Trade him? I'd deal him so long as I got a fair offer for him. Expect someone in the neighborhood of Alshon Jeffery or DeAngelo Williams. Seriously. You can't expect first-round value for a player who's delivered like a late-round pick, but you should still be able to get a decent starter for him. If you need to win now this should be the route you take.
Start him? Last week I thought he'd be healthy enough to contribute vs. Miami and then he got hurt again. The Bills would be wise to let him rest a week and let Jackson and Tashard Choice handle the game action. Whether or not that happens remains to be seen, but I wouldn't risk a starting spot on Spiller.
Marshawn Lynch, Seahawks
Draft average: 7.93
Start percentage last week: 100
Top 12 finishes this year: 4 of 7 games
Lynch remains the bully in the Seahawks backfield. He's even taken on a little more work as a receiver, catching 14 passes through seven games (it took him 10 games to catch 14 passes last year). Only three tough games remain on his schedule.
Cut him? Never.
Trade him? Someone is offering you Jamaal Charles or LeSean McCoy? Cool. Otherwise, nope.
Start him? Always.
Ray Rice, Ravens
Draft average: 9.31
Start percentage last week: 95
Top 12 finishes this year: 2 of 6 games
There's a lot to be worried about with Rice, the biggest of which being his absolute lack of production in five of his last six games. Take away his Week 1 success against the Broncos and his multi-score game at Miami in Week 5 and you've got a back who has totaled 183 yards in five games. That's brutal. He doesn't have a play good for more than 14 yards this year and he's averaged 3.4 yards per carry or less in every game! Some of this is because the Ravens' offensive line is in flux, but a lot of it has to do with Rice struggling through a hip injury suffered in Week 2. Rice claims he's "looking forward to doing some damage" after the Ravens' Week 8 bye, but the Ravens' schedule has a lot of tough opponents ahead for Rice to deal with.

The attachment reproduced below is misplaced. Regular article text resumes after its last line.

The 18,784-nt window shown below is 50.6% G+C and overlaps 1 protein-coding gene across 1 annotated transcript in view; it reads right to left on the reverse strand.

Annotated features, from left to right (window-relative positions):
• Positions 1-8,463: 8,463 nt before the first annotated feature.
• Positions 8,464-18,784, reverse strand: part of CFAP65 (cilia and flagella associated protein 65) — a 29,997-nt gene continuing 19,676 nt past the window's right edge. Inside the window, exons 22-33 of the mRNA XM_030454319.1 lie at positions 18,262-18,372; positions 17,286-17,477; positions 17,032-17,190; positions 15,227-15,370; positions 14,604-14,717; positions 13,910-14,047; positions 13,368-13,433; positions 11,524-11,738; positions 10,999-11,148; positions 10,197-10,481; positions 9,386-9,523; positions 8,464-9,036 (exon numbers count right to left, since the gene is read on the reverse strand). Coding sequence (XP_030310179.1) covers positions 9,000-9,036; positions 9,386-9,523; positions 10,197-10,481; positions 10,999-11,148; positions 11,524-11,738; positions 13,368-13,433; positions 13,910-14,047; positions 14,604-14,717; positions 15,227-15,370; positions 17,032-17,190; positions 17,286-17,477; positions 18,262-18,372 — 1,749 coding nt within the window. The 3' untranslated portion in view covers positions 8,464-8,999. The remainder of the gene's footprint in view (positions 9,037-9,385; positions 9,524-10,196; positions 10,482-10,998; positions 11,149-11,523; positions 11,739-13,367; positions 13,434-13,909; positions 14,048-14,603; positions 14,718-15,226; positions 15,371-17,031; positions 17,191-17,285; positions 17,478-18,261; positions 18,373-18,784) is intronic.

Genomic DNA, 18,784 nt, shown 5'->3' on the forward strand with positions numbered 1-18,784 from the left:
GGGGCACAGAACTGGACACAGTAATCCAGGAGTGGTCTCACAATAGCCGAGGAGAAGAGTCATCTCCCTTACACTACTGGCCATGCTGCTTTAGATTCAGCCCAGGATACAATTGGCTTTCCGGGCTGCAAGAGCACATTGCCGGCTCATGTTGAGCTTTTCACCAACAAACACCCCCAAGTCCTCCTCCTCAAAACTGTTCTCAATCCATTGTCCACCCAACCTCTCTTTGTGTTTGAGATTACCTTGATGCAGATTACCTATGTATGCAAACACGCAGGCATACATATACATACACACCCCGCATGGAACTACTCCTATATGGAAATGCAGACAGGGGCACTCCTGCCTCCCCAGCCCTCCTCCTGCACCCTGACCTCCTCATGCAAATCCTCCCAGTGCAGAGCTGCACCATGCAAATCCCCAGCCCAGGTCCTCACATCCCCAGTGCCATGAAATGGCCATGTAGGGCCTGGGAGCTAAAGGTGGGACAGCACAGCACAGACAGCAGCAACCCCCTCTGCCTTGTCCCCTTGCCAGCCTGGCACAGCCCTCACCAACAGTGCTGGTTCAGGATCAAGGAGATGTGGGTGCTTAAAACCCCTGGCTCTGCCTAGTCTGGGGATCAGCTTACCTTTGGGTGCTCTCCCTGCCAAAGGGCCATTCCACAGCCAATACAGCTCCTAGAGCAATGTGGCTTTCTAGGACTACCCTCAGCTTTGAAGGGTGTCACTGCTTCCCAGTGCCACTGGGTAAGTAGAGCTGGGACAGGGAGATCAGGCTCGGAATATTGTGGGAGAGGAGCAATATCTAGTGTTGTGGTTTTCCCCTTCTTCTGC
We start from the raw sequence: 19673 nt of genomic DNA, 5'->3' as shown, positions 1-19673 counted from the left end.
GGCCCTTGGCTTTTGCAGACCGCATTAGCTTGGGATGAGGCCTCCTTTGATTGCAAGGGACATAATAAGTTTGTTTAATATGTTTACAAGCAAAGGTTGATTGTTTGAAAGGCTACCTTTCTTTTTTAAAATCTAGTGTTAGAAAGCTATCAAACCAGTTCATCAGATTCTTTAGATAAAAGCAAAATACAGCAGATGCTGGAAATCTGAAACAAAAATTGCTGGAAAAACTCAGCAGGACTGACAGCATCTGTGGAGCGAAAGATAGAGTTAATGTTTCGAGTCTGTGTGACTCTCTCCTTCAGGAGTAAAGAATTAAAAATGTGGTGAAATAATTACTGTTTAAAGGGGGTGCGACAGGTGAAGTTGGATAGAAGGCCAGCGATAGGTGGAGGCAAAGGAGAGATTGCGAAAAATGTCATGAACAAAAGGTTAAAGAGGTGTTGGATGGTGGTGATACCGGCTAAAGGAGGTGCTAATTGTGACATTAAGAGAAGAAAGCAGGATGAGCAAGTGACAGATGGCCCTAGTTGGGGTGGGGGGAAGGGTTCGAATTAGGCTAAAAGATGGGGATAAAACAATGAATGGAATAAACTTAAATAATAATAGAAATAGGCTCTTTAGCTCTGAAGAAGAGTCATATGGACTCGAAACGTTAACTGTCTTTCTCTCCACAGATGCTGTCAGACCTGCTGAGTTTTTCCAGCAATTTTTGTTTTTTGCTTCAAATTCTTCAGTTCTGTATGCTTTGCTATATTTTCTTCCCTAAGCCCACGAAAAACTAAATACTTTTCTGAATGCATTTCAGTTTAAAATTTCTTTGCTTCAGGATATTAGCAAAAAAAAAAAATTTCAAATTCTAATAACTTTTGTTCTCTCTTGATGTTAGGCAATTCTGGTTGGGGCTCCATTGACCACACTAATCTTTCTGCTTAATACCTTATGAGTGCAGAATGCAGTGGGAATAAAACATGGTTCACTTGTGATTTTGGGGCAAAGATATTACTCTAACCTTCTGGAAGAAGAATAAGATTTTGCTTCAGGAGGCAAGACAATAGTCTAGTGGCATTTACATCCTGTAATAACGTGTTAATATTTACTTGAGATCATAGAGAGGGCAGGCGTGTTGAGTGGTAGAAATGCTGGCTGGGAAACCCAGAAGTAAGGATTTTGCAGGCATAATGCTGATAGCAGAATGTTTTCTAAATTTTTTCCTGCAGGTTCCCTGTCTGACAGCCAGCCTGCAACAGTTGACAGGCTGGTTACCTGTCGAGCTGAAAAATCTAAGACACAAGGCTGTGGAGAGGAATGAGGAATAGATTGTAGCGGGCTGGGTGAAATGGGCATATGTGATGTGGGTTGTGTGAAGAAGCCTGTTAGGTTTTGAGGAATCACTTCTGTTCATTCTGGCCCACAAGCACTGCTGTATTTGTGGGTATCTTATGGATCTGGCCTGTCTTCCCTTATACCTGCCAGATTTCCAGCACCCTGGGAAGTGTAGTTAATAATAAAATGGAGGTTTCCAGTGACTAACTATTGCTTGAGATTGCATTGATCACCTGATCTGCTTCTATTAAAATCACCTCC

Cut him? Can't do it. And why do it when you have options?
Trade him? If you're sick of Rice then a deal is your best alternative. I wouldn't mind buying low on Rice in a deal -- others in your league might feel the same way. A trade for someone like Eric Decker or Andre Johnson should be considered fair.
Start him? On a bye in Week 8, Rice's Fantasy owners should maintain mild expectations headed into Week 9.
Trent Richardson, Colts
Draft average: 9.47
Start percentage last week: 74.
Top 12 finishes this year: 0 of 6 games